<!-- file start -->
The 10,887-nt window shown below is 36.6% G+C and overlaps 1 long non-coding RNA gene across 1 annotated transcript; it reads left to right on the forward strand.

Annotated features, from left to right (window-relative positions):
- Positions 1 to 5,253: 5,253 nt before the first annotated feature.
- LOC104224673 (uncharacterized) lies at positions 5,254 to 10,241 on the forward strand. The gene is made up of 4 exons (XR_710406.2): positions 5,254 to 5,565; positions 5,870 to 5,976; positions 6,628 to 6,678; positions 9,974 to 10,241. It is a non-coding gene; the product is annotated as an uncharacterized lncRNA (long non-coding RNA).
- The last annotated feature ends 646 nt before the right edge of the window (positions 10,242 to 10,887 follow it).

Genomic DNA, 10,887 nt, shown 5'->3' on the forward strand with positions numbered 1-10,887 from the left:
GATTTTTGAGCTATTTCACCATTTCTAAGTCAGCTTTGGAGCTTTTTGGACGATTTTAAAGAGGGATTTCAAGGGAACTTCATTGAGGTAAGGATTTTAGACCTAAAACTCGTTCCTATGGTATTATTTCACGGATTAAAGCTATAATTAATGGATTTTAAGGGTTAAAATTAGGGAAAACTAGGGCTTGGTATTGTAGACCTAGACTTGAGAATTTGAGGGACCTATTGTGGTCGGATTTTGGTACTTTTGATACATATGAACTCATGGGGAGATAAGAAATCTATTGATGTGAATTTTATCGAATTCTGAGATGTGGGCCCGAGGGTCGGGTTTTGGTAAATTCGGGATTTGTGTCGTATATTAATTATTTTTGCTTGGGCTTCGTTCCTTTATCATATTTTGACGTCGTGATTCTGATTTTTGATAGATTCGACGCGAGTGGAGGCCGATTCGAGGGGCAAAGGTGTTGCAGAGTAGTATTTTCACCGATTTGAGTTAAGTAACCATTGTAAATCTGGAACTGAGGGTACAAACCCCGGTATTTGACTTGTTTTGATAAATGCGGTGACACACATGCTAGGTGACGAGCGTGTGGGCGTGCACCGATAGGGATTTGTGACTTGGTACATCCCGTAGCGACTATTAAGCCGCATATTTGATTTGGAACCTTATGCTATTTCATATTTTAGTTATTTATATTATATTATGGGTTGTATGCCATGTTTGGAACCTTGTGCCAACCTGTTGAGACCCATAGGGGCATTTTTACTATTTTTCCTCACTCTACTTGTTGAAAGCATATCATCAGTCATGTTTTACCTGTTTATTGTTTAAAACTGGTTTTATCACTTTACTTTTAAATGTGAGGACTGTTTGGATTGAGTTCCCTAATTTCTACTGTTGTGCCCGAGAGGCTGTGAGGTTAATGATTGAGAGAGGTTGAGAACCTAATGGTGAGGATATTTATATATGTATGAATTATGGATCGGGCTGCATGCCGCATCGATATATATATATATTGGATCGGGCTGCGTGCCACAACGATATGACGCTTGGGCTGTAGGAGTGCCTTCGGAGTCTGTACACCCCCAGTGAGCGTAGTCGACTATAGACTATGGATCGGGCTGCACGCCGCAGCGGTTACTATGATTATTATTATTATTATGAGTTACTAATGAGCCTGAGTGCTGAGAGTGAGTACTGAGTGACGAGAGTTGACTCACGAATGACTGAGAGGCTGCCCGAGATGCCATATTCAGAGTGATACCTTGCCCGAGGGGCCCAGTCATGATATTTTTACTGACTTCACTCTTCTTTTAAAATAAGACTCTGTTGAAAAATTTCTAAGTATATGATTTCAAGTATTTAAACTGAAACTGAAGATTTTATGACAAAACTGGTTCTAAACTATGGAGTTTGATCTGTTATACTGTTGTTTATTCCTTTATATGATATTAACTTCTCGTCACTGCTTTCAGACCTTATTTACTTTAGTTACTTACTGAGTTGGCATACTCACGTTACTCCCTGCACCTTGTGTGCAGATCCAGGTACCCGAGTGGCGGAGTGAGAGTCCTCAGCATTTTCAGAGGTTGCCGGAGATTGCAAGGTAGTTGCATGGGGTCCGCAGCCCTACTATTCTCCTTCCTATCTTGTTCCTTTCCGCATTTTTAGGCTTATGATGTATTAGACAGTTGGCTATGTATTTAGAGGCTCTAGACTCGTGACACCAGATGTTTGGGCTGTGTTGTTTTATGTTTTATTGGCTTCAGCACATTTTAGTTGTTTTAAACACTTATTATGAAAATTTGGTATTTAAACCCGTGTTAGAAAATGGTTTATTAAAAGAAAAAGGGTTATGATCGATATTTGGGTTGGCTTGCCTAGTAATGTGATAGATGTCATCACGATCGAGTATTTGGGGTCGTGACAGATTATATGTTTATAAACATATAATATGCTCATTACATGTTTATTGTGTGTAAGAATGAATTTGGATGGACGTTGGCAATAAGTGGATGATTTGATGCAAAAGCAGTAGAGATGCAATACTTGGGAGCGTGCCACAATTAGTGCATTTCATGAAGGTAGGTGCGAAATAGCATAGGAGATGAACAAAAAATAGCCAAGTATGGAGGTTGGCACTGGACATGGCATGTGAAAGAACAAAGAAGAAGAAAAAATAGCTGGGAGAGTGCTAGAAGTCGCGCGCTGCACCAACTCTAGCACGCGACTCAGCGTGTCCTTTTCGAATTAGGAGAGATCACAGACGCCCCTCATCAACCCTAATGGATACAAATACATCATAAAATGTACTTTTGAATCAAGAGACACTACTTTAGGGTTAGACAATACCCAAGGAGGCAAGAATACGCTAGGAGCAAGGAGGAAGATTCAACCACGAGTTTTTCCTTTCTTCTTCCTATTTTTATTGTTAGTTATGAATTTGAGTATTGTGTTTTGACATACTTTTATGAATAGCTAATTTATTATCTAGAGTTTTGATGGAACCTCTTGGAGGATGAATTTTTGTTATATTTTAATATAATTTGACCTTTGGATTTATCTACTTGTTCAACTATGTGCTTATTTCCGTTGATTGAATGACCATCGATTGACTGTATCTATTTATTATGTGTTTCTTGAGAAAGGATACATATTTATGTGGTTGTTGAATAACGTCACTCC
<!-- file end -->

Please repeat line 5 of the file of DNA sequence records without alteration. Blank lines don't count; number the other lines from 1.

- The last annotated feature ends 646 nt before the right edge of the window (positions 10,242 to 10,887 follow it).